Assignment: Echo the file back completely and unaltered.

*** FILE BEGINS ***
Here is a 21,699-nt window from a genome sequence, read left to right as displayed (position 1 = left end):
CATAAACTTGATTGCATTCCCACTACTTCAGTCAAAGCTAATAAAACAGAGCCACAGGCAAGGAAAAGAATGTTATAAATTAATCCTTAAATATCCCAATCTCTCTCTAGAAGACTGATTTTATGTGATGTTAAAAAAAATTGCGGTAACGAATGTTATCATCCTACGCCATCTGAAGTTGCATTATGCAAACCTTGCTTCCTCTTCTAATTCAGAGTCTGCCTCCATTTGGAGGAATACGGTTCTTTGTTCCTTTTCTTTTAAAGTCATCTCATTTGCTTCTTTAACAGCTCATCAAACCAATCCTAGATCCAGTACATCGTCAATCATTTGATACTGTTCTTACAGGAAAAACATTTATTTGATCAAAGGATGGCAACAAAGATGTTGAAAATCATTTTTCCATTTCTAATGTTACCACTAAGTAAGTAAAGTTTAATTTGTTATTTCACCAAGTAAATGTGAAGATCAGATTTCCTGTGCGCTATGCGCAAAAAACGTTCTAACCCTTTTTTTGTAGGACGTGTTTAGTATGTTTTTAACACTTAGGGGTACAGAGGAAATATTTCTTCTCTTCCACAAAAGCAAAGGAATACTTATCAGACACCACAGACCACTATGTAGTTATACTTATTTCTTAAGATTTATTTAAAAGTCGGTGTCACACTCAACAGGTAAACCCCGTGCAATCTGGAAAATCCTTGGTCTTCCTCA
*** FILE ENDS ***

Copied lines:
Here is a 21,699-nt window from a genome sequence, read left to right as displayed (position 1 = left end):
CATAAACTTGATTGCATTCCCACTACTTCAGTCAAAGCTAATAAAACAGAGCCACAGGCAAGGAAAAGAATGTTATAAATTAATCCTTAAATATCCCAATCTCTCTCTAGAAGACTGATTTTATGTGATGTTAAAAAAAATTGCGGTAACGAATGTTATCATCCTACGCCATCTGAAGTTGCATTATGCAAACCTTGCTTCCTCTTCTAATTCAGAGTCTGCCTCCATTTGGAGGAATACGGTTCTTTGTTCCTTTTCTTTTAAAGTCATCTCATTTGCTTCTTTAACAGCTCATCAAACCAATCCTAGATCCAGTACATCGTCAATCATTTGATACTGTTCTTACAGGAAAAACATTTATTTGATCAAAGGATGGCAACAAAGATGTTGAAAATCATTTTTCCATTTCTAATGTTACCACTAAGTAAGTAAAGTTTAATTTGTTATTTCACCAAGTAAATGTGAAGATCAGATTTCCTGTGCGCTATGCGCAAAAAACGTTCTAACCCTTTTTTTGTAGGACGTGTTTAGTATGTTTTTAACACTTAGGGGTACAGAGGAAATATTTCTTCTCTTCCACAAAAGCAAAGGAATACTTATCAGACACCACAGACCACTATGTAGTTATACTTATTTCTTAAGATTTATTTAAAAGTCGGTGTCACACTCAACAGGTAAACCCCGTGCAATCTGGAAAATCCTTGGTCTTCCTCA